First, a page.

Dear Zindagi Review - Life Lessons Can Be Fun Sometimes

PUBLISHED DATE : 26/Nov/2016

Dear Zindagi Review - Life Lessons Can Be Fun Sometimes

Dear Zindagi Review: Life Lessons Can Be Fun Sometimes


There’s a segment in Gauri Shinde’s Dear Zindagi where we see Kaira (Alia Bhatt) come face to face with Rumi (Ali Zafar) and sparks fly from both the ends. They meet thanks to music, Rumi being a singer whose performance Kaira gets to witness and enjoy. But even before they could actually enjoy some quality time together Kaira realizes that Rumi is not the kind of person whom she’s in search of. Interestingly what ticks her off is music, the same aspect that brought them close in the first place. But when it’s over, it’s over in a jiffy and without any emotional melodrama. This is one of the many things that actually go on to show Gauri’s composure as a writer. With a wonderful entry into feature films with English Vinglish it was always going to be interesting to observe how Gauri’s second film would turn out.


After all it’s never an easy task to follow up a memorable debut with a film that once again makes heads turn. However with names like Alia Bhatt and Shah Rukh Kkhan (both as producer and actor) on board it definitely made Dear Zindagi one of the more keenly awaited Hindi films of the year. There has been some discussion of course on things like whether the marketing of the film is something that’s probably right or wrong, is the soundtrack by Amit Trivedi something that would work in favour of the film and most importantly is SRK playing an extended cameo in the film or does he have a full-fledged role as such. None of these were things that I was too focused upon, what I was more keen to figure out was if Gauri has managed a good follow up act to her sparking debut film. And that’s exactly what drove me to watch one of the earlier shows of the film on its opening day.


If you are unaware of the plot of the film then you have either been a recluse for some reason without access to television and/or internet orjust woken up from comaJ. The film is focused around Kaira who is a cinematographer, busy in the world of ad films and aspiring to make it big in the world of feature films. She enjoys the company of her close friends, especially Jackie (Yashaswini Dayama) and Fatima (Ira Dubey) while she has her ups and downs when it comes to the matters of the heart.  She breaks up with restaurateur Sid (Angad Bedi) for Raghuvendra (Kunal Kapoor), only to find herself facing disappointment. To make things worse she is forced to vacate her apartment by her landlord and thus she lands up in Goa where her parents have settled down. But she is unable to find peace and that’s when she comes across Dr.Jahangir Khan aka Jug (SRK), a psychologist with a knack for using unconventional methods in terms of therapy.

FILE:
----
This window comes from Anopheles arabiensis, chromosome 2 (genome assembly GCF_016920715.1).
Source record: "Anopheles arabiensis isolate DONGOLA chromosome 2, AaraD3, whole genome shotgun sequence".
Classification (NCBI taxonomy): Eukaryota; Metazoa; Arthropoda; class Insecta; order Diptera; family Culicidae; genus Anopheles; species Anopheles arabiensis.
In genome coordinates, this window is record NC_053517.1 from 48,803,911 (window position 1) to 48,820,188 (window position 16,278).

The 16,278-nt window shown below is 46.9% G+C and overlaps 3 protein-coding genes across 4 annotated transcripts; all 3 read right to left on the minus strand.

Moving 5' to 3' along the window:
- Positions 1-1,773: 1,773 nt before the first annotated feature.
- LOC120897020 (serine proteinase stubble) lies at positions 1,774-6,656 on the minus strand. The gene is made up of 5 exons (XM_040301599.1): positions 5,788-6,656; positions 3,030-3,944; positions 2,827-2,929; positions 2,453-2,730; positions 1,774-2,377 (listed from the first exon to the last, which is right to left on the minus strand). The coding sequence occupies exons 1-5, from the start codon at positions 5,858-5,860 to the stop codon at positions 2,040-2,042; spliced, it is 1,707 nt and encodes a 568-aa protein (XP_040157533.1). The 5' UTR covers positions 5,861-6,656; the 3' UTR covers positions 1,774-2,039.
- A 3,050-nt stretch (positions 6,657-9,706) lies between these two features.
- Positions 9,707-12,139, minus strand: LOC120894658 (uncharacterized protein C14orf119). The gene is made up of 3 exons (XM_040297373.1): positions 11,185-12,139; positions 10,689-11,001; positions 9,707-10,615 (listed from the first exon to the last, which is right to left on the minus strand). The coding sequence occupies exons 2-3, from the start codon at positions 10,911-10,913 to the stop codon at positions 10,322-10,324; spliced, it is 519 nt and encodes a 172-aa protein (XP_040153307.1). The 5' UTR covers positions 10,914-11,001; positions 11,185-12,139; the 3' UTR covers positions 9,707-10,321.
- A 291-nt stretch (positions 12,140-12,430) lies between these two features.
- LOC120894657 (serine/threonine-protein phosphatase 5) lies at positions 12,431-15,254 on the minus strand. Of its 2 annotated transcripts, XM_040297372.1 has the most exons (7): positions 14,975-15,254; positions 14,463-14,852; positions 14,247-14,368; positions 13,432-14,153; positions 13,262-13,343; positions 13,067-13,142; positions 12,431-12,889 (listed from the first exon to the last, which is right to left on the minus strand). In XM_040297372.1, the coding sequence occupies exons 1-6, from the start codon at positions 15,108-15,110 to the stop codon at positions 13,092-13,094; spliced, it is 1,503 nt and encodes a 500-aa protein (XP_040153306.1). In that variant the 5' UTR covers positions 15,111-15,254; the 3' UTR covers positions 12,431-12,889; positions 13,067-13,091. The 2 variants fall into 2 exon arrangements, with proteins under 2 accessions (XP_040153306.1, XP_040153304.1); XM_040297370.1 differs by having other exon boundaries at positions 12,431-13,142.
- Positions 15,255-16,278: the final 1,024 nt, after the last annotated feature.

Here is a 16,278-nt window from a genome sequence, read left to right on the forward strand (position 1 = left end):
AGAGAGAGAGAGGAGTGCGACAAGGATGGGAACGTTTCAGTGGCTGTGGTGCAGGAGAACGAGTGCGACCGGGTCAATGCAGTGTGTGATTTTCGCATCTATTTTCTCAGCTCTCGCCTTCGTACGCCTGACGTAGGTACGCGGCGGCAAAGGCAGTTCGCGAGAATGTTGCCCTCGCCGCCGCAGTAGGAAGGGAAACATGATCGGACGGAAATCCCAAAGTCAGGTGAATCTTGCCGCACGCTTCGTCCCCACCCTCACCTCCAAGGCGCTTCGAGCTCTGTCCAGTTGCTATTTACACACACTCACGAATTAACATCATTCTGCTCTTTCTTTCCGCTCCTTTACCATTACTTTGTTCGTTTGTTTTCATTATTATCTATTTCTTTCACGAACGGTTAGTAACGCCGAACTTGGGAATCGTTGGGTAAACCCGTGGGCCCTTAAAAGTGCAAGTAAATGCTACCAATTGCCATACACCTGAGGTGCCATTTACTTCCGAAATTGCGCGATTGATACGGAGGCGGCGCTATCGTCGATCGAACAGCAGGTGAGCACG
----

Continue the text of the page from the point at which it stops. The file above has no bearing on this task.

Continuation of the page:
Does Jug manage to help Kaira sort out her life and what lies in store for her are what we get to see from the rest of the film. Dear Zindagi is out and out an Alia Bhatt vehicle; she is the life and soul of the film. Yes at times you might ask yourself if you agree with the flow of the dialogues and perhaps even with some plot points, but once you settle into the groove it’s a relatively smooth ride from thereon. Mind you the film is heavy on conversation and the film does move at a languid pace, so the film is clearly not for those who have a problem with something like this. The questions on your mind in terms of why is Kaira a little cold when it comes to her family are quite well tackled by Gauri Shinde subsequently and Alia manages to handle the emotional moments quite comfortably.


Laxman Utekar’s cinematography is quite a big plus for the film, he captures the natural beauty of Goa (thankfully the film stays away from the usual tourist spots) in all its grandeur and plays with the use of lights and colours admirably. Amit Trivedi’s music works with the flow of the film though the songs are not outstanding per se. The scenes between Kaira and Jug are what make the film work to a large extent, there is a certain sense of elegance and grace in the manner in which Jug goes about making Kaira open up and look at her life in a new light. The film also addresses the angle of mental health in a very positive manner, something that is credit worthy. The film has some good performances from the supporting cast too, of all the suitors of Kaira its only Kunal Kapoor as Raghuvendra who gets some good screen time and he is effective. Ira Dubey as Fatima and Rohit Saraf as Kaira’s brother do well while Yashaswini Dayama as Jackie is wonderful.


It is really encouraging to see SRK sportingly play second fiddle to Alia Bhatt and he is extremely graceful in the supporting act. Alia Bhatt continues to grow in strength as an actress and she’s a great fit playing Kaira. With Dear Zindagi Gauri Shinde has shown that she is definitely someone to look out as a writer-director. If you are perhaps looking for something as fun as English Vinglish or perhaps something spectacular then you could be disappointed, otherwise Dear Zindagi definitely makes for a pleasant watch.



Dear Zindagi is a good slice of life film embellished with a top notch lead performance by Alia Bhatt and supported admirably by Shah Rukh Khan. It may not be a game changer of a movie but it is definitely one of the better Hindi films of 2016.


Rating: 3.5/5

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